Images may be exposed to vulnerabilities and exploits. These are detected and listed on the right-hand side, grouped by package, and sorted in order of severity. Further information on whether the vulnerability has an available fix, for example, can be examined by expanding the sections. For even more details, you can visit dso.docker.com by selecting the link.
If you have any feedback about this feature you can use the Give feedback link to contact the development team.
Pull the latest image from Docker Hub
Select the image from the list, select the More options button and select Pull.
The repository must exist on Docker Hub in order to pull the latest version of an image. You must be logged in to pull private images.
Push an image to Docker Hub
Select the image from the list, select the More options button and select Push to Hub.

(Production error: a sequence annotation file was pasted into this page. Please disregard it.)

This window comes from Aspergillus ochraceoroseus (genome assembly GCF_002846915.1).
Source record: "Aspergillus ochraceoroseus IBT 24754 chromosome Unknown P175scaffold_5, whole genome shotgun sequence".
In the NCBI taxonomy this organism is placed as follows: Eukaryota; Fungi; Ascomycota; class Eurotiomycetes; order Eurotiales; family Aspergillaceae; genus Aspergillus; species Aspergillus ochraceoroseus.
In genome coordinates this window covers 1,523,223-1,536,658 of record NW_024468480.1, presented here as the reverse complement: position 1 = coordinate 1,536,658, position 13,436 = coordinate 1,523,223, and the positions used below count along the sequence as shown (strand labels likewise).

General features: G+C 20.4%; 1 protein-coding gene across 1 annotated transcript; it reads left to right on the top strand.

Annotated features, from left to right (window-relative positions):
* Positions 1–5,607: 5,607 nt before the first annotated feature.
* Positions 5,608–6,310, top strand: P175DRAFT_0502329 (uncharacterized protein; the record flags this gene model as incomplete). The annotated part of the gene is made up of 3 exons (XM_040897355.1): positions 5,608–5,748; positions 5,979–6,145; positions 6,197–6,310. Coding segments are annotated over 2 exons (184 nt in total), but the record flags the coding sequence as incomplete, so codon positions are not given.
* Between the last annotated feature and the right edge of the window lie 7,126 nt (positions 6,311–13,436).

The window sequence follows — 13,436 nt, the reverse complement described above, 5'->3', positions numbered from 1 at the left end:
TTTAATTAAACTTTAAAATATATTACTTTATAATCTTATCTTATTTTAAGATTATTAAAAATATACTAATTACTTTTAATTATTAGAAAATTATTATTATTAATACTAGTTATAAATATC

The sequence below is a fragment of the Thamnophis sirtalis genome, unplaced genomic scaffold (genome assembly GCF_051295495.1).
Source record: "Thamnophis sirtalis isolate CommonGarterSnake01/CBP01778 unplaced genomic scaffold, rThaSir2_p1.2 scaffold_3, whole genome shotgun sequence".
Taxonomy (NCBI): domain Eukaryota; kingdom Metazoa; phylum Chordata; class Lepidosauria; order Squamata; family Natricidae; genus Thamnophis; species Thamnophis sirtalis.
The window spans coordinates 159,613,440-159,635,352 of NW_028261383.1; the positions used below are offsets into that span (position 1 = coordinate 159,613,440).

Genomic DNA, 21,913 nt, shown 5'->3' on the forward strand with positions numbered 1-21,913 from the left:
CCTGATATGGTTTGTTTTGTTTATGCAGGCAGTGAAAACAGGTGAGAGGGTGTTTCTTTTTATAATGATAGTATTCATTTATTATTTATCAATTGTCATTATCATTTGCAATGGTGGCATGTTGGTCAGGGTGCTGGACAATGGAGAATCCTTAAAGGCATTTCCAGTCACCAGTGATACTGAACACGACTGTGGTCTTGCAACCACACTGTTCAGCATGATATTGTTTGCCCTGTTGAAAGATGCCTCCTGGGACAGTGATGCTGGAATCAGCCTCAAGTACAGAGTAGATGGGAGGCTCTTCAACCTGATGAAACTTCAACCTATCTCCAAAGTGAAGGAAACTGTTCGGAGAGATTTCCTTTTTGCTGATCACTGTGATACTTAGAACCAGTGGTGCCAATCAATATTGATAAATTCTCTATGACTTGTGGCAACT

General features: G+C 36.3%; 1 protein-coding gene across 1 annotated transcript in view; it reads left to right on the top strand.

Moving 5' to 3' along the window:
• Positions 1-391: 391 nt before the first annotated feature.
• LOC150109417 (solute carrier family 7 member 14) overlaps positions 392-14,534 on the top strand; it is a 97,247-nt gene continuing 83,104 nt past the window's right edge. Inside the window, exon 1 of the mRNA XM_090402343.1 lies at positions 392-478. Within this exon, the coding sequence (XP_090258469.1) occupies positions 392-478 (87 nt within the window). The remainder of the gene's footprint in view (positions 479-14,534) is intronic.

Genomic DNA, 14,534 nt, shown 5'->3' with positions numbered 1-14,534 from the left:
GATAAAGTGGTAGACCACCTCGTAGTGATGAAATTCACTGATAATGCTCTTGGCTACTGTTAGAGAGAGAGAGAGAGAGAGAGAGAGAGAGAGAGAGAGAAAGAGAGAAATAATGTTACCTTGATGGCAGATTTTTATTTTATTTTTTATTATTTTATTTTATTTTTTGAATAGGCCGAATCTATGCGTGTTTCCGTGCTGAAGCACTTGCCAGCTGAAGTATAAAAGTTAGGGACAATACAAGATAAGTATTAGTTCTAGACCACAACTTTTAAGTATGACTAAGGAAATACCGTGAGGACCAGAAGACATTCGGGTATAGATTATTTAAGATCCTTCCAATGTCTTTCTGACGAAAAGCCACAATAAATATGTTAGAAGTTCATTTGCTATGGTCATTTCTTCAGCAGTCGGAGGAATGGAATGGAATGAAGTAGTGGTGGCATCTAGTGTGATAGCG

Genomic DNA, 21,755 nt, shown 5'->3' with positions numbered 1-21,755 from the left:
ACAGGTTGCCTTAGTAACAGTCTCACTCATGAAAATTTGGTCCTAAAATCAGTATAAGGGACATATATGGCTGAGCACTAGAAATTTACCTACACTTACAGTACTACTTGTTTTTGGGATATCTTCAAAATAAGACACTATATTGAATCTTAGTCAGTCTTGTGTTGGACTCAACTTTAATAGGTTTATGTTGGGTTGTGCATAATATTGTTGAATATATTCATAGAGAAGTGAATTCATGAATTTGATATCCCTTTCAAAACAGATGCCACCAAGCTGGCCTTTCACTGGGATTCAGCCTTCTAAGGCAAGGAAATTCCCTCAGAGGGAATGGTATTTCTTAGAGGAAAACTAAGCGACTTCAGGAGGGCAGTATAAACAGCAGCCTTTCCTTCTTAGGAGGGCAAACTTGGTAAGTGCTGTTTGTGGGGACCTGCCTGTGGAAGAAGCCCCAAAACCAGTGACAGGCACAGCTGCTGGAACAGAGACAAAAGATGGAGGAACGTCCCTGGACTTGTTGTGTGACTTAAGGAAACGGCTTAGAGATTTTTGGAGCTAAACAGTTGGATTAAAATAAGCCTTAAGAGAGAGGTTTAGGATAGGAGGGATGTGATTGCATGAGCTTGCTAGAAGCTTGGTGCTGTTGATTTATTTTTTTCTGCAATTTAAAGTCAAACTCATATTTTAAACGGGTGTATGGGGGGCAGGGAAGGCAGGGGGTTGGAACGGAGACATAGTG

You can only push an image to Docker Hub if the image belongs to your Docker ID or your organization. That is, the image must contain the correct username/organization in its tag to be able to push it to Docker Hub.
Remove an image
To remove an image used by a running or a stopped container, you must first remove the associated container.
You can remove individual images or use the Clean up option to delete unused and dangling images.
An unused image is an image which is not used by any running or stopped containers. An image becomes dangling when you build a new version of the image with the same tag.
To remove individual images, select the image from the list, select the More options button and select Remove
To remove an unused or a dangling image: